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Can't figure out why this does not work:

def f[A: Double](x: A) = x / 4 // error: "Double does not take type parameters"


While this one works:

def f[A <: Double](x: A) = x / 4


The only difference is that in the first case I just specify particular type, and in the second I define type upper bound.

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2 Answers 2

up vote 2 down vote accepted

That's because [A: Double] is not a correct way to define a type parameter. This form is applicable to define a class manifest context bound (new in Scala 2.8 - thanks @mhs for the link); however, the ClassManifest[T] type used to represent context bounds is a parameterized type, so Double is not fit as a class manifest.

Note though that context bounds and manifests were introduced to solve the problem of generic array creation, so there is no point using one here, as your function - as it is shown above - has nothing to do with arrays.

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@mhs, oops, I missed that, thanks :-) I fixed my answer. –  Péter Török Jan 7 '13 at 12:39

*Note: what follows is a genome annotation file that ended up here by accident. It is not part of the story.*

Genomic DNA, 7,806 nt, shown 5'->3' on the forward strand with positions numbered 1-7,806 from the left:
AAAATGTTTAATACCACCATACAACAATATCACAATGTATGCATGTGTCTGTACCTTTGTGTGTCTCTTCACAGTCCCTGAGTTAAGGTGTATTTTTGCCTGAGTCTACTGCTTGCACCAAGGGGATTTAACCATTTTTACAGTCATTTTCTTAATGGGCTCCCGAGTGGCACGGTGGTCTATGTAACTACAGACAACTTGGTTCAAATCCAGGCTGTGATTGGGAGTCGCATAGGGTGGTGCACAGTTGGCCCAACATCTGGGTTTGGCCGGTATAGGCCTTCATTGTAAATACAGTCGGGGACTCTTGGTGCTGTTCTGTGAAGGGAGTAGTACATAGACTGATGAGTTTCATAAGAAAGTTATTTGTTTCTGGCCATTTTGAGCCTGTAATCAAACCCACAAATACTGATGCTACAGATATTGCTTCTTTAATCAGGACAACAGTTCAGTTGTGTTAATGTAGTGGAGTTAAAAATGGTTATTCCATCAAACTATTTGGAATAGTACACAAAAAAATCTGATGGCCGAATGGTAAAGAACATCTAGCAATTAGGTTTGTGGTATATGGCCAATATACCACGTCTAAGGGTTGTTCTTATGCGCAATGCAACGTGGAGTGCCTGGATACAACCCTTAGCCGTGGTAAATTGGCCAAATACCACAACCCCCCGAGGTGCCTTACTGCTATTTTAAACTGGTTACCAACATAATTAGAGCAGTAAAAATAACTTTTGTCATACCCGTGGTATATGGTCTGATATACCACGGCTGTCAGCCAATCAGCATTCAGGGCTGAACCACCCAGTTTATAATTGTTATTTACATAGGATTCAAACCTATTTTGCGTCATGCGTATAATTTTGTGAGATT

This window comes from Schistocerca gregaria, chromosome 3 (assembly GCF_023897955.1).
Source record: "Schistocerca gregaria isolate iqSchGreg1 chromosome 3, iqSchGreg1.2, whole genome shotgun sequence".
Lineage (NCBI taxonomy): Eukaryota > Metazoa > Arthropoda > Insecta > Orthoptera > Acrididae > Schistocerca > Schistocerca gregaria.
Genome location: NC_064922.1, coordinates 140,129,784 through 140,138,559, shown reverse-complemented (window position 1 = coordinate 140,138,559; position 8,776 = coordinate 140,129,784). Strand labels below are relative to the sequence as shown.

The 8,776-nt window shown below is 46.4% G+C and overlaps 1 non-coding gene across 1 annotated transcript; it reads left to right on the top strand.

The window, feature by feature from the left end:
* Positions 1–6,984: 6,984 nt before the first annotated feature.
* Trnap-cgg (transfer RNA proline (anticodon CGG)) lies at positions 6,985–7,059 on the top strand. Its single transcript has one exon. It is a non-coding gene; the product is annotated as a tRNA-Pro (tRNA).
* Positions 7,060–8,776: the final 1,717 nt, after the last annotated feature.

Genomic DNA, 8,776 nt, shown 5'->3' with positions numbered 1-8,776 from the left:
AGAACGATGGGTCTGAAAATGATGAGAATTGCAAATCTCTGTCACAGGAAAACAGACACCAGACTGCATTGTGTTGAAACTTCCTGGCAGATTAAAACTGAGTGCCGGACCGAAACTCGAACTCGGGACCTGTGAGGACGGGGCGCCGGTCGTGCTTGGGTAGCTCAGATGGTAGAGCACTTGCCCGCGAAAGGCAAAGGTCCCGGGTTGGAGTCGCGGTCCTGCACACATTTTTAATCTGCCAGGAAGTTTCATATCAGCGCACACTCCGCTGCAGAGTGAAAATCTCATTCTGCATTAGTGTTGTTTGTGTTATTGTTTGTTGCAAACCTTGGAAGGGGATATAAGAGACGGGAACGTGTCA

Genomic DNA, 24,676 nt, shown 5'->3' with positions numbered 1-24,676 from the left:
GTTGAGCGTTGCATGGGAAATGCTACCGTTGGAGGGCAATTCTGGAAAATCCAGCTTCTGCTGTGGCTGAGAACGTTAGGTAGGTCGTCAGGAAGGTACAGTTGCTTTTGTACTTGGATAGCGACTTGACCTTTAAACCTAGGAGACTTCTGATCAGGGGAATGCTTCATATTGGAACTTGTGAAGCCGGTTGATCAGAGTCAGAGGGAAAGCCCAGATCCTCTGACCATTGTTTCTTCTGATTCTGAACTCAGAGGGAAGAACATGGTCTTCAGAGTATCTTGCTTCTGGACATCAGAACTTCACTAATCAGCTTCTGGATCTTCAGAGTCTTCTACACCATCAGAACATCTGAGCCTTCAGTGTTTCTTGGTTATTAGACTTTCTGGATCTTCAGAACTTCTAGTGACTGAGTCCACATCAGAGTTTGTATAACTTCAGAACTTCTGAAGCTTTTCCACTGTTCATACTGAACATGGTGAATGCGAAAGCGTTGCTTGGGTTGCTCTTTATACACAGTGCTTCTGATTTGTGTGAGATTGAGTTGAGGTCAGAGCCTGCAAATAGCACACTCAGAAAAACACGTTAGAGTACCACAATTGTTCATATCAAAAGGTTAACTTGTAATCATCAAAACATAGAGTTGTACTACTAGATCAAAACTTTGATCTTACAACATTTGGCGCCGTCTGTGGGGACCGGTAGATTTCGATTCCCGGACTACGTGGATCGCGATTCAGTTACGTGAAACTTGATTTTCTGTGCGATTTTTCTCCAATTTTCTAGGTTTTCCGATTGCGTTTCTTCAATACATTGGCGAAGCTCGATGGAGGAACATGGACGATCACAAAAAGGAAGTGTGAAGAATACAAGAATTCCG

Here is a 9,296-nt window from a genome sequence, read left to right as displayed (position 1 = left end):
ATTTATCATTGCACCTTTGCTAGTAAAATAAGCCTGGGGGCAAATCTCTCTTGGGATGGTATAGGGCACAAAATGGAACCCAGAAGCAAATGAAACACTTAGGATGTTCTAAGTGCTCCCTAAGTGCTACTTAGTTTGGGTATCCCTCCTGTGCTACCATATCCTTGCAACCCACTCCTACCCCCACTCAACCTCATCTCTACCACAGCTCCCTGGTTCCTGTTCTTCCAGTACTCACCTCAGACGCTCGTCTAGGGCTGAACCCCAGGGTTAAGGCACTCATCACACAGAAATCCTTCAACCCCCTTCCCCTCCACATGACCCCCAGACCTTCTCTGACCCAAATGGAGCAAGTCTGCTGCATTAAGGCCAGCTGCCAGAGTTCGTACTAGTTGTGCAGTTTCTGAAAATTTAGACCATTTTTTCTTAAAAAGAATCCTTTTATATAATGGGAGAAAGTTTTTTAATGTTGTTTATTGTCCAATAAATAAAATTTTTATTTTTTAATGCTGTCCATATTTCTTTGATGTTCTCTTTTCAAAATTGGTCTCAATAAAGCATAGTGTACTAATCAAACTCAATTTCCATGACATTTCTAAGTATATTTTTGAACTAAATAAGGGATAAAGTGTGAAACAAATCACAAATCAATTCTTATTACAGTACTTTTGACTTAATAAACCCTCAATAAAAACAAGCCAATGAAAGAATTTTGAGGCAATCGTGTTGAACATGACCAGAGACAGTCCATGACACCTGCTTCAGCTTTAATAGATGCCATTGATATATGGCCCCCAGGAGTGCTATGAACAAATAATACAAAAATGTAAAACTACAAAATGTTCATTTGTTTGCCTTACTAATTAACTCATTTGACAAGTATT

A context bound has nothing to do with manifests. It is the other way: manifests can be used in context bounds. In the question, there are no manifests used, nor are they expected there. The asker only mixed their syntax with type ascription. –  sschaef Jan 7 '13 at 13:27
@sschaef, thanks, fixed. –  Péter Török Jan 7 '13 at 13:39

When a formal type parameter has the form of the one in this definition:

def floob[Glorp : Fleeb](arg1: Glorp): Swish = ...

... it is merely syntactic sugar for this definition:

def floob[Glorp](arg1: Glorp)(implicit i1: Fleeb[Glorp]): Swish = ...

This is called a context bound.

This explains why you're getting a diagnostic about Double not taking type parameters.

Because this use of the single colon is entirely unrelated the one used in type annotations and type ascriptions, I uniformly write context bounds with a space on both sides of the colon and never write type annotations or type ascriptions with a space on the left (except when required, when the name to the left is punctuation rather than alphanumeric).

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